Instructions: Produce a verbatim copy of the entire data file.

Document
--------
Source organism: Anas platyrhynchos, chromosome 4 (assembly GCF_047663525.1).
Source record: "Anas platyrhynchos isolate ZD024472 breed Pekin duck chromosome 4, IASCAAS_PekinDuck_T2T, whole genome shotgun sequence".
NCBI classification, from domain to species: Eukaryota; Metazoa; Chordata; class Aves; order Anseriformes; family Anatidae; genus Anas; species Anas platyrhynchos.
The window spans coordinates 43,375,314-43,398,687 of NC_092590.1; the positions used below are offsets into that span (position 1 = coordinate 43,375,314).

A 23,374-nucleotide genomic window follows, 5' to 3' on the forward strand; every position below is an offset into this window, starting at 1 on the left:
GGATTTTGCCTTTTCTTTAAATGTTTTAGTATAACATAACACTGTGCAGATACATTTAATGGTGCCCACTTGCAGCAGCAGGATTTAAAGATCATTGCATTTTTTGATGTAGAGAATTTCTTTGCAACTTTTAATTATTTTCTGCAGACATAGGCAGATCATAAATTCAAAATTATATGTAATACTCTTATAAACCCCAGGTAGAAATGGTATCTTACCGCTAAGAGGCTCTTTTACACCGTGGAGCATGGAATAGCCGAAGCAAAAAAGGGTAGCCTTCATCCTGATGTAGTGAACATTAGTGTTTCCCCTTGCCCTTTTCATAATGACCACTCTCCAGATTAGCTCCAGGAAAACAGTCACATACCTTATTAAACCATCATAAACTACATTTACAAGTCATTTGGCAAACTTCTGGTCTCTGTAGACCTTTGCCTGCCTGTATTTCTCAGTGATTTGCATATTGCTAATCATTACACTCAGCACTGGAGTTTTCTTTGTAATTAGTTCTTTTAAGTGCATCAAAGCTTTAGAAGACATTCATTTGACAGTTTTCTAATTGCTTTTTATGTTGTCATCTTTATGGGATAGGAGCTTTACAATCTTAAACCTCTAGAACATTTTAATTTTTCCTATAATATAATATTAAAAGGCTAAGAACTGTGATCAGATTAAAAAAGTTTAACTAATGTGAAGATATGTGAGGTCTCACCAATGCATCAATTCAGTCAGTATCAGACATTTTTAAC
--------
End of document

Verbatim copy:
Source organism: Anas platyrhynchos, chromosome 4 (assembly GCF_047663525.1).
Source record: "Anas platyrhynchos isolate ZD024472 breed Pekin duck chromosome 4, IASCAAS_PekinDuck_T2T, whole genome shotgun sequence".
NCBI classification, from domain to species: Eukaryota; Metazoa; Chordata; class Aves; order Anseriformes; family Anatidae; genus Anas; species Anas platyrhynchos.
The window spans coordinates 43,375,314-43,398,687 of NC_092590.1; the positions used below are offsets into that span (position 1 = coordinate 43,375,314).

A 23,374-nucleotide genomic window follows, 5' to 3' on the forward strand; every position below is an offset into this window, starting at 1 on the left:
GGATTTTGCCTTTTCTTTAAATGTTTTAGTATAACATAACACTGTGCAGATACATTTAATGGTGCCCACTTGCAGCAGCAGGATTTAAAGATCATTGCATTTTTTGATGTAGAGAATTTCTTTGCAACTTTTAATTATTTTCTGCAGACATAGGCAGATCATAAATTCAAAATTATATGTAATACTCTTATAAACCCCAGGTAGAAATGGTATCTTACCGCTAAGAGGCTCTTTTACACCGTGGAGCATGGAATAGCCGAAGCAAAAAAGGGTAGCCTTCATCCTGATGTAGTGAACATTAGTGTTTCCCCTTGCCCTTTTCATAATGACCACTCTCCAGATTAGCTCCAGGAAAACAGTCACATACCTTATTAAACCATCATAAACTACATTTACAAGTCATTTGGCAAACTTCTGGTCTCTGTAGACCTTTGCCTGCCTGTATTTCTCAGTGATTTGCATATTGCTAATCATTACACTCAGCACTGGAGTTTTCTTTGTAATTAGTTCTTTTAAGTGCATCAAAGCTTTAGAAGACATTCATTTGACAGTTTTCTAATTGCTTTTTATGTTGTCATCTTTATGGGATAGGAGCTTTACAATCTTAAACCTCTAGAACATTTTAATTTTTCCTATAATATAATATTAAAAGGCTAAGAACTGTGATCAGATTAAAAAAGTTTAACTAATGTGAAGATATGTGAGGTCTCACCAATGCATCAATTCAGTCAGTATCAGACATTTTTAAC